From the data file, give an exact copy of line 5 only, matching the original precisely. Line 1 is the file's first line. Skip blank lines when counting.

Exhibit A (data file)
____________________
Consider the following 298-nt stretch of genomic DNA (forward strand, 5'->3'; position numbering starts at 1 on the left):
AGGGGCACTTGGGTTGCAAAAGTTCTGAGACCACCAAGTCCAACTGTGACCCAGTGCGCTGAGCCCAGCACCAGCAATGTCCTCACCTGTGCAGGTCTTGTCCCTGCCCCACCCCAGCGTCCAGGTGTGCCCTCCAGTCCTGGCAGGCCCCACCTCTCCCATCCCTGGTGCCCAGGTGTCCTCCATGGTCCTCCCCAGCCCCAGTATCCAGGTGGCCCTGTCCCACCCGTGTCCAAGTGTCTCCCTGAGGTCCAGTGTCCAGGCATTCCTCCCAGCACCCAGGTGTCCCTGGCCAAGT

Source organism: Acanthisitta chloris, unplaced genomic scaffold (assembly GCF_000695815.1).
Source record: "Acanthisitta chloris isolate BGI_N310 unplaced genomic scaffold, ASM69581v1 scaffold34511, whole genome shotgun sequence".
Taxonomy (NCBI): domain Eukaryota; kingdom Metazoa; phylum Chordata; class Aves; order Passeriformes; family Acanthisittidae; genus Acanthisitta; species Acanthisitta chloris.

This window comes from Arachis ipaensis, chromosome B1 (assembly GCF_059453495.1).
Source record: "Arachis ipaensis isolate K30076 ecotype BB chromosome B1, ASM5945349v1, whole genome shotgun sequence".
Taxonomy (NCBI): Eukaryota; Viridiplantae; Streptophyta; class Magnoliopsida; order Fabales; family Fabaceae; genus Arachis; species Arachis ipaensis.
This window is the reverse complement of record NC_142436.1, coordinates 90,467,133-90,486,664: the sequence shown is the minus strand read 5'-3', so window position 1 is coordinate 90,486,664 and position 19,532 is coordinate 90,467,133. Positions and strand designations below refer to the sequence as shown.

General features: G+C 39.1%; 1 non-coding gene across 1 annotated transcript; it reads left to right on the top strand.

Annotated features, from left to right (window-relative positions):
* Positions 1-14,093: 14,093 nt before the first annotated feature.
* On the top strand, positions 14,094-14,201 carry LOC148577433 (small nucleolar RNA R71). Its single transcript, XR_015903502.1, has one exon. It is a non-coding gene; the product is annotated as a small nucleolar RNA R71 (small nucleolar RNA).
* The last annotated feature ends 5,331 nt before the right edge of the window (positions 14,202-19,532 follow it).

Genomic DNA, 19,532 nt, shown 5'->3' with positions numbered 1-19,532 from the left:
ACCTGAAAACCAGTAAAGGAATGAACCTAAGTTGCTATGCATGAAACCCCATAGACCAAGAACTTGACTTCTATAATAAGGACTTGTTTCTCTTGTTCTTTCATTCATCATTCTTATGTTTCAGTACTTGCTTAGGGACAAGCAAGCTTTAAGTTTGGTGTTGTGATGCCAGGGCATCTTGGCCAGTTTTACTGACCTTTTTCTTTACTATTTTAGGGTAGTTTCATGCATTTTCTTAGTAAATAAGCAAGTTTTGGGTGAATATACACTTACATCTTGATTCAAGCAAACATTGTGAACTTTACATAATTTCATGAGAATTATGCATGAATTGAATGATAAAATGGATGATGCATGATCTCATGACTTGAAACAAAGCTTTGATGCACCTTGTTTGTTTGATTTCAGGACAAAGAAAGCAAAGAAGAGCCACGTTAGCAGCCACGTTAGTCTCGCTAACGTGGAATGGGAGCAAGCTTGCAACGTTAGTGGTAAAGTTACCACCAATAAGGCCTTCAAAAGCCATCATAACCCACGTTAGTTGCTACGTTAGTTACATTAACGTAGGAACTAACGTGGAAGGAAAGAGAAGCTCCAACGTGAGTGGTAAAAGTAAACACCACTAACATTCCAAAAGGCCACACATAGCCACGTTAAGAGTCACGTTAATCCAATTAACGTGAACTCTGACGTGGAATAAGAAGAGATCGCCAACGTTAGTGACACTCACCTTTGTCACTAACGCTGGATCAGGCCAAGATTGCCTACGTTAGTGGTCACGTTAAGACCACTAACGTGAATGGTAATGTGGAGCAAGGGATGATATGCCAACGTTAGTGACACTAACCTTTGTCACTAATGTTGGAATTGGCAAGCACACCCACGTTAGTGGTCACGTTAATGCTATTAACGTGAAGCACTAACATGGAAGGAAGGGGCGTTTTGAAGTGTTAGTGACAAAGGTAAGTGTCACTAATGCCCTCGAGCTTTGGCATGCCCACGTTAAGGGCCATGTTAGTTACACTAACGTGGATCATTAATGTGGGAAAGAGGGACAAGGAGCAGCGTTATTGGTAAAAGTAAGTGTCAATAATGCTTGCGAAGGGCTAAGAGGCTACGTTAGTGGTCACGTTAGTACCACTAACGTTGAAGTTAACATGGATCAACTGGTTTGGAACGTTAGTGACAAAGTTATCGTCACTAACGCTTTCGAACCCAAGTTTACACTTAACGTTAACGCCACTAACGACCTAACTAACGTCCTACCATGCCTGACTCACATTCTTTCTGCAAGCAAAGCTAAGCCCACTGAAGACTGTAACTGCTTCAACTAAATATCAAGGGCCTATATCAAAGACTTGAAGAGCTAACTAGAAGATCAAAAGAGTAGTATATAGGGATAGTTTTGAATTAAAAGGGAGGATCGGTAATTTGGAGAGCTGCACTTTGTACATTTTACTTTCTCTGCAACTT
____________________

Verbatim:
Taxonomy (NCBI): domain Eukaryota; kingdom Metazoa; phylum Chordata; class Aves; order Passeriformes; family Acanthisittidae; genus Acanthisitta; species Acanthisitta chloris.